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Anzac on the Somme

sunny 20 °C

So we hired a car to drive up to the dawn service at Villers Bretonneux, near Amiens. Getting the car out of Paris was quite an experience, so I left that to L. I had after all rented the car and worked out our route, fair division of labour I thought. Headed up to Amiens, about 90 minutes.
We rehearsed the drive out to the memorial so as to be on top of game in the morning. It is a very solemn place, in a beautiful setting. The surrounding land is quite flat and slightly rolling; you can see it would be slaughter attacking in these areas, and it is no surprise so many lives were lost if men were marched across here against machine guns.
P1000348

P1000348


We went around to view some of the head stones. It is possible to see how few of the soldiers were identified when recovered. It was also a stark reminder of how many soldiers in units could be wiped out in a single blow – we saw a group of 70+ Canadians who had all died on the 8th August 1918 in the battle of Amiens.
Australian Memorial

Australian Memorial


The cemetery in front of the Memorial holds the remains of soldiers of all Britains allies, not just Anzacs. The remains of Aussies are spread about on the Western Front from Ypres to Fromelles and Bullecourt to V-B. The site at V-B was chosen as it marks the site where the Anzacs stopped a massive German advance threatening to get through to the Channel ports, and more decisively, pushed them back a few hours later on 25th April 1918, two years to the day after Anzacs had landed at Gallipoli. Even knowing that, it is truly impressive to see the depth of feeling in the local community for their Anzac brothers. It is well known that after the Great War Victorian school children donated pennies to help with the rebuilding of the V-B school. The town hall always flies the Australian and French flags together.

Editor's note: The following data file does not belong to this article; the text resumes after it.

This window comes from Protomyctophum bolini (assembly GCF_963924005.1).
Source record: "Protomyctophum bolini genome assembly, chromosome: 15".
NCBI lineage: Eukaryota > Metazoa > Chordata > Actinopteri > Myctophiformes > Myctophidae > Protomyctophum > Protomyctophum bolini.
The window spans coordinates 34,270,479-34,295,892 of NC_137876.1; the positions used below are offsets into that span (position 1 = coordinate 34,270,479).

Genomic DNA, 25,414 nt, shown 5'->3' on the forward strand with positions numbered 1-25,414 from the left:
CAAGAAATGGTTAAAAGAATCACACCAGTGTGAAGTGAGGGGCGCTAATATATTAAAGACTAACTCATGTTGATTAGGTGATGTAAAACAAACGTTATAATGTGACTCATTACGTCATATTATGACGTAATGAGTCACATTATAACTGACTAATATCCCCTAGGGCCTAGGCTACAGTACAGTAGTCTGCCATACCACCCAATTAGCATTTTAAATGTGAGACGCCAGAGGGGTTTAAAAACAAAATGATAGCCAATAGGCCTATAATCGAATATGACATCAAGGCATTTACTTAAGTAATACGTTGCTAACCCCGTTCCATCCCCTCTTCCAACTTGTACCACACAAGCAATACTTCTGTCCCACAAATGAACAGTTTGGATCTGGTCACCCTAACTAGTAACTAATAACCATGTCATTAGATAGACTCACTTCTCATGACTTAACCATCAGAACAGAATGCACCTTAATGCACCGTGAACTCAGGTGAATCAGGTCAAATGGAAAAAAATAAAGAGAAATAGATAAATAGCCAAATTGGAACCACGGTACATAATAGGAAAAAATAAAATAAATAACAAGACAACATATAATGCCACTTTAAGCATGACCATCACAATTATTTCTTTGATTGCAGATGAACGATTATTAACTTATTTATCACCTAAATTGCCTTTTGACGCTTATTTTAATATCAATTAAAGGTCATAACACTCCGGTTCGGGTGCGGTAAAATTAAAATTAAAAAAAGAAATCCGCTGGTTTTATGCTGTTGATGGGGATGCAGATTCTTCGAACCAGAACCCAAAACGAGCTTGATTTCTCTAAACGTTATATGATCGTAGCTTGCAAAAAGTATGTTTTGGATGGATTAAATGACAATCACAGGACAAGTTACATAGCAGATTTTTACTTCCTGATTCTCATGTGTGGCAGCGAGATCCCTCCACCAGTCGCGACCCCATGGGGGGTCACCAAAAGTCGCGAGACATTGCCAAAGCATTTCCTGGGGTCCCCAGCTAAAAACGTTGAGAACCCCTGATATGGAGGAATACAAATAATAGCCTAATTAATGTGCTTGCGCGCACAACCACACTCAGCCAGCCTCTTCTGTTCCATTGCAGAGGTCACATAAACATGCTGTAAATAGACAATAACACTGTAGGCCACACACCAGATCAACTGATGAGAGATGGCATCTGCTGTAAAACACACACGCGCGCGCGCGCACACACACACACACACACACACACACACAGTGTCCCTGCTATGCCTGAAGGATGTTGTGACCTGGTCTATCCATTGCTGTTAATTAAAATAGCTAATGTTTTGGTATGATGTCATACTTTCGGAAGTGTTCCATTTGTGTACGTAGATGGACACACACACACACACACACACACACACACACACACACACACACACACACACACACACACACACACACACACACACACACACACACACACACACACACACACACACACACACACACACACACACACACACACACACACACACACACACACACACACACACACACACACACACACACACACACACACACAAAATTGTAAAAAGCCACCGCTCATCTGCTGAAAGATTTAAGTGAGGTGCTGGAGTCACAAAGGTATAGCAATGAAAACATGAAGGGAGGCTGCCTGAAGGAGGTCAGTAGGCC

Af the Australian Memorial

Af the Australian Memorial


After the visit to the memorial, we headed back to find some food in Amiens. The pickings on the road into town were very slim, so we ended up eating in the tourist area beside the canal in the shadow of the Amiens Cathedral. Back to the plastic box motel and a quick sleep.
At 4 am all up and gone. We are out at the site by 4:30, well L & G are as I drop them off then go and park and walk back. Sign into the Memorial book, then head up to meet the others. It is not too cold but sitting still you are glad you rugged up.
V-B before dawn

V-B before dawn


At the Anzac day dawn service

At the Anzac day dawn service


The service starts at 5:30 after an introduction by the MC. The procedure for the service has been well set over the years, but it remains quite moving. There was the catafalque ceremony, welcomes from the V-B mayor, replies from our Minister of Foreign Affairs, the local Army Commander, Australian school children got up to read extracts, National Anthems and hymns, a reading from the British Army Padre who had also sanctified the Australian graves at Fromelles (it was supposed to be an Aussie but that volcano...) To me the most moving part though was the bugler playing the mournful last post followed by a minutes silence. it is this point when you are all alone with several thousand other people and your thoughts of what people went through then and still are now around the world. It is good to be alive. The reveille comes with the dawn and the raising of the flags to full mast. The ceremony is completed with the laying of wreaths (in a very specified hierarchy).
Villers Bretonneux dawn service

Villers Bretonneux dawn service


Being in France, the local region (the Somme) have provided us with coffee and croissants to warm us as we leave...
Anzac Day dawn

Anzac Day dawn

Posted by lostagain 14:26 Archived in France Tagged events

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